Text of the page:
Plenty of Learning Options for New Wave of Urban Beekeepers

February 19, 2012 Updated: August 13, 2012

Epoch Times Photo
Urban beekeeper Andrew Coté harvests honey from one of three hives on Second Avenue and 14th Street, atop his friend's apartment. (Courtesy of Andrew Coté)
Epoch Times Photo
Father and son beekeepers Norm and Andrew Coté check beehives on a balcony along Ladies Mile at 17th Street. (Courtesy of Andrew Coté)

NEW YORK—As new beekeepers pop up around the five boroughs two years after a city law was amended, taking introductory classes can help newcomers avoid mistakes and learn what beekeeping entails.

“Once urban beekeeping became legal [in New York City] … a lot of people just got the bees and they were very, very excited about it,” said Andrew Coté, founder of two groups dealing with bees, including the New York City Beekeepers Association. “And two weeks later they forgot that they had bees on the roof.”

During a talk at the Horticultural Society of New York, Coté described the classes the association offers.

“[You] learn about how to be safe and responsible for the bees and the neighbors and yourself,” said Coté.

New beekeepers can get 12 hours of instruction spread out over four consecutive Sundays for $150, including how to construct a bee hive, general maintenance, and diseases and treatments.

Epoch Times Photo
Andrew Coté, founder of the New York City Beekeepers Association, collects a swarm of bees from a traffic light in Little Italy. (Courtesy of Andrew Coté)

With his other organization, Bees Without Borders, Coté teaches beekeeping as a sustainable way to make money in countries such as Iraq, Fiji, and Kenya. In Brownsville, Brooklyn, and East New York, the group helps install hives and gives free classes.

Hives have been popping up on buildings citywide since beekeeping was legalized in March 2010. The New York City Beekeepers Association is responsible for many.

As of this spring we’ll have bees on top of the Waldorf Astoria,” said Coté we’ve got them on many, many other hotels and restaurants in this citythe Bridge Cafe downtown, they’re on top of NRDC, they’re on top of schools on top of the upper West side [and] the upper East side. They’re even on top of a convent in the Bronx, I’ve heard. They’re all over the place.” 

Beekeepers must register with the Department of Health. Currently, the department has 79 registered beekeepers with a total of 129 beehives.

 Swarming: Hotline and Prevention

When bees feel overcrowded, or something is wrong within a hive, the queen bee leaves the hive. She takes around one-third to one-half of the bees with her to look for a new home. Most swarms happen in May or June.

“They’re docile when they’re swarming,” said Coté. “But there has been a lot of swarms in New York City, basically because we have a lot of new beekeepers who are inexperienced.”

The beekeepers association has a swarm hotline, and some members get a text when someone calls it.

“We all get excited,” said Coté. “We go and take it and relocate it somewhere. We were getting swarm calls almost every day last year. That’s because it was the second year beekeeping was legal, and the first year bees tend not to swarm.”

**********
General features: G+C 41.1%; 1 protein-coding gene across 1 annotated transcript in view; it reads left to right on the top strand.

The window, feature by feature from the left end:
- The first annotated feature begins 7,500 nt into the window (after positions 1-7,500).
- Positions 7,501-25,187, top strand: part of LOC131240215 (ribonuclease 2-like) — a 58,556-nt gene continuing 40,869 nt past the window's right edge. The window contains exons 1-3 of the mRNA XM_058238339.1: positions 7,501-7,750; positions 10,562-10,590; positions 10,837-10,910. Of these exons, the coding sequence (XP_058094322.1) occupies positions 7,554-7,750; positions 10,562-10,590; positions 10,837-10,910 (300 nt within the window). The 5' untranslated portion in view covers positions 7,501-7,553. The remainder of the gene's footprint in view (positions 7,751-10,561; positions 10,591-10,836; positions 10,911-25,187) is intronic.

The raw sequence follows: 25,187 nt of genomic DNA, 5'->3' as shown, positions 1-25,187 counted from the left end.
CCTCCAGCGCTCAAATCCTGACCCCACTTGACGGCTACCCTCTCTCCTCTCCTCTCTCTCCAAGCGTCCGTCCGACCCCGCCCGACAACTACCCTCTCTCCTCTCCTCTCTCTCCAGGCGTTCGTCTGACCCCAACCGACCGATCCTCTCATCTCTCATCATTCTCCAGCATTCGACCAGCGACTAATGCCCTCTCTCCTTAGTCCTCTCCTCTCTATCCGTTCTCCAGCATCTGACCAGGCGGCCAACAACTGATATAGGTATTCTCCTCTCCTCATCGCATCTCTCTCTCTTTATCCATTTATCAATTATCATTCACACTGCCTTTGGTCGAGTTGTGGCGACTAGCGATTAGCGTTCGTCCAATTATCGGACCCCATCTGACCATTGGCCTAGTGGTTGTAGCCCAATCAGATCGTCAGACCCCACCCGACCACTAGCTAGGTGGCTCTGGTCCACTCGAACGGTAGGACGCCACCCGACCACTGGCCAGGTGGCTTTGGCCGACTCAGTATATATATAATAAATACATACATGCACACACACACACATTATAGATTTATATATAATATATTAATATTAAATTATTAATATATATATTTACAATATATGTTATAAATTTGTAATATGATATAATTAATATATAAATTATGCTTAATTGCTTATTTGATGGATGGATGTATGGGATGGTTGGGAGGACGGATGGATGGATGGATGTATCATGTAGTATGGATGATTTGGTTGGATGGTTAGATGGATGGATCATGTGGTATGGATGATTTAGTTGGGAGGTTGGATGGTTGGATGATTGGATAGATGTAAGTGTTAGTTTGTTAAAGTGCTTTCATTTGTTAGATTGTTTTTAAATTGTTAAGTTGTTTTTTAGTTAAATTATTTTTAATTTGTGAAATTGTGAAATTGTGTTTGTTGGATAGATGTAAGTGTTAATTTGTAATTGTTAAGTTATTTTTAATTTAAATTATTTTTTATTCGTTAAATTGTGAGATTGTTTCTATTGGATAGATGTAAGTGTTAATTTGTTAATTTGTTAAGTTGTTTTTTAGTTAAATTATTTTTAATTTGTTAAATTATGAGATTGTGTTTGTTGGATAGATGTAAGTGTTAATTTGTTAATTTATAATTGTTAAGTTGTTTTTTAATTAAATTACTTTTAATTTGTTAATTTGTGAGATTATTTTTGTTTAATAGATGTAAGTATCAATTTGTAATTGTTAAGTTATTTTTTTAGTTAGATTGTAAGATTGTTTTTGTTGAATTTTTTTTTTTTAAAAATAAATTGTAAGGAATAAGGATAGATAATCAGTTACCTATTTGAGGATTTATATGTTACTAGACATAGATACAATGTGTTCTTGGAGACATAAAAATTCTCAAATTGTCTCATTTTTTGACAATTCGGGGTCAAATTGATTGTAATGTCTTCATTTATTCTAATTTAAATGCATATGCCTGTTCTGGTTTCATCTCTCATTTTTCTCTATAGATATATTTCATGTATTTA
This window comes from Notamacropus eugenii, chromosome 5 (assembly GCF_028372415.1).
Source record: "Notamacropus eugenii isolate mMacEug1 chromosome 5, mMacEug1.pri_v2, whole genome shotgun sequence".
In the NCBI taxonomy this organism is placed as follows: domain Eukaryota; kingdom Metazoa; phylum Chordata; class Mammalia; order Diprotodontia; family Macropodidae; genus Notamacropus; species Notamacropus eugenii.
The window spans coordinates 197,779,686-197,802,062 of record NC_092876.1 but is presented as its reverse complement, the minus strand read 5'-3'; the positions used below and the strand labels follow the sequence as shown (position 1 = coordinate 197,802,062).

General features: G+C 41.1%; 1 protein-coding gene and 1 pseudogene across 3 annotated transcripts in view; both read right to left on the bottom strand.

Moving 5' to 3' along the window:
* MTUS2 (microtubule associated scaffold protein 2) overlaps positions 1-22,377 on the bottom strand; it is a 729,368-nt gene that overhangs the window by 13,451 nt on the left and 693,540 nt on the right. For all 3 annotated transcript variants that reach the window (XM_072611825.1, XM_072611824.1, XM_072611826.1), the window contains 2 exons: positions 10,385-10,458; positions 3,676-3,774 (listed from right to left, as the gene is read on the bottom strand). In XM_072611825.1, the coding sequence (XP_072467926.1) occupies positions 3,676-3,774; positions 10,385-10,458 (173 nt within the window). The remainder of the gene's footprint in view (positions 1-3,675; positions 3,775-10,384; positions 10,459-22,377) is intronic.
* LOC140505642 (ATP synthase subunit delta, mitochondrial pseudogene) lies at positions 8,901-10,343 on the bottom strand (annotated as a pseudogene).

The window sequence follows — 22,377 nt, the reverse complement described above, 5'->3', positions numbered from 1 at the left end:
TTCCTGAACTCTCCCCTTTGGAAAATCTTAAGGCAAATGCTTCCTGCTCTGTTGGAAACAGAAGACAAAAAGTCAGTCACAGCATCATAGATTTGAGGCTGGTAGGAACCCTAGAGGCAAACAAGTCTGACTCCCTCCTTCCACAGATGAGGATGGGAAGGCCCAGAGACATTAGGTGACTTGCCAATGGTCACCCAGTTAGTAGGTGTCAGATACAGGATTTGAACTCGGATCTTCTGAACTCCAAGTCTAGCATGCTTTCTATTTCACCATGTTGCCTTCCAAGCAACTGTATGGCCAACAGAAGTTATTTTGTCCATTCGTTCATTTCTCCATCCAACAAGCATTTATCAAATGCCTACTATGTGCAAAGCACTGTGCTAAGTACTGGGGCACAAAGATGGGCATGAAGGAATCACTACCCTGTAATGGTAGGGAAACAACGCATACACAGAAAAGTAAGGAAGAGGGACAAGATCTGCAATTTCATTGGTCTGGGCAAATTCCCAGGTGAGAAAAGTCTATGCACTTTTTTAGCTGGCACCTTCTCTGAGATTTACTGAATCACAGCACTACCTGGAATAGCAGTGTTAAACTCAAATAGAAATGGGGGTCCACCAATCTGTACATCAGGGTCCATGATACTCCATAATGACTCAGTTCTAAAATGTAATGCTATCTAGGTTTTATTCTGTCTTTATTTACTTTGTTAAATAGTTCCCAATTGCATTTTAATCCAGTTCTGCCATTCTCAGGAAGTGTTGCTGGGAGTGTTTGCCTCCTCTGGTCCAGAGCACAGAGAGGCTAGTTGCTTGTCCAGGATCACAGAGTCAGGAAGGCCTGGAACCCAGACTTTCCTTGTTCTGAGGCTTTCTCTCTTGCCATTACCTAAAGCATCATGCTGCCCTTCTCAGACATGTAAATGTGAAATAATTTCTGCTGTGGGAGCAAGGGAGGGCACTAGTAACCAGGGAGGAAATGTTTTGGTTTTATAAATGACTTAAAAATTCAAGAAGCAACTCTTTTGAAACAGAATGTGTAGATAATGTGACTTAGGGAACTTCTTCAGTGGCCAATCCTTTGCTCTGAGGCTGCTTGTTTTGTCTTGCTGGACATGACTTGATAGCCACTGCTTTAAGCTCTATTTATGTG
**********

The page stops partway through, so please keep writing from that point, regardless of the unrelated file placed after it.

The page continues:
Epoch Times Photo
Andrew Coté, founder of the New York City Beekeepers Association, collects a swarm of bees from a tree last summer. (Courtesy of Andrew Coté)

Preventing swarms is addressed in the class. Beekeepers must be able to respond immediately to control bee swarms, states the Department of Health in their beekeeping rules. In Langstroth hives, the most common system, boxes that resemble dresser drawers are stacked on top of each other. The best way to ease overcrowding is to add a box to the stack.

“You need to do it before they get the idea in their head to swarm,” said Coté. “You know how she’s going to break up with you, and if she says she’s going to break up with you, you can’t bring her flowers later? Same thing.”

Guillermo Fernandez, a member of New York City Beekeeping, which offers free classes, also talked about swarms. He noted that another way to prevent them is to move frames around. “But New York City has always had swarms,” he said. “There are feral bees. People are just paying more attention now.”

The group has more than 1300 members and has had free course since 2008, in partnership with the Department of Parks and Recreation, at the Central Park Arsenal. The course begins in the fall and ends in the summer. Besides more than 45 hours in the classroom, it features hands-on training throughout the city, including working with hives and extracting honey.

Fernandez said that new beekeepers should “connect with a local beekeeping group, where they can hook up with a mentor that can answer some of the questions that a new beekeeper can run into.”

Members of the Backwards Beekeepers of NYC teach Beekeeping 101 at a variety of venues, such as New York Botanical Garden, Brooklyn Brainery, and 3rd Ward.

Epoch Times Photo
A hands-on NYC Beekeeping training session. (Courtesy of New York City Beekeeping)

The organization will also hold a free demo of wax processing and clarifying, which enables the wax to be made into things such as candles, hand salve, and bee balm, on Feb. 27 at 8 p.m. at the Brooklyn Brainery.

For those beekeepers looking to take the next step, Tim O’Neal, co-founder of the group, will join the Brooklyn Grange, a rooftop farm in Brooklyn, in offering beekeeping apprenticeships this spring.

“We want people who are both interested and committed, and who have already done research on their own,” said O’Neal. “It’s not a beekeeping 101 course. It’s for people who want to be committed to beekeeping.”

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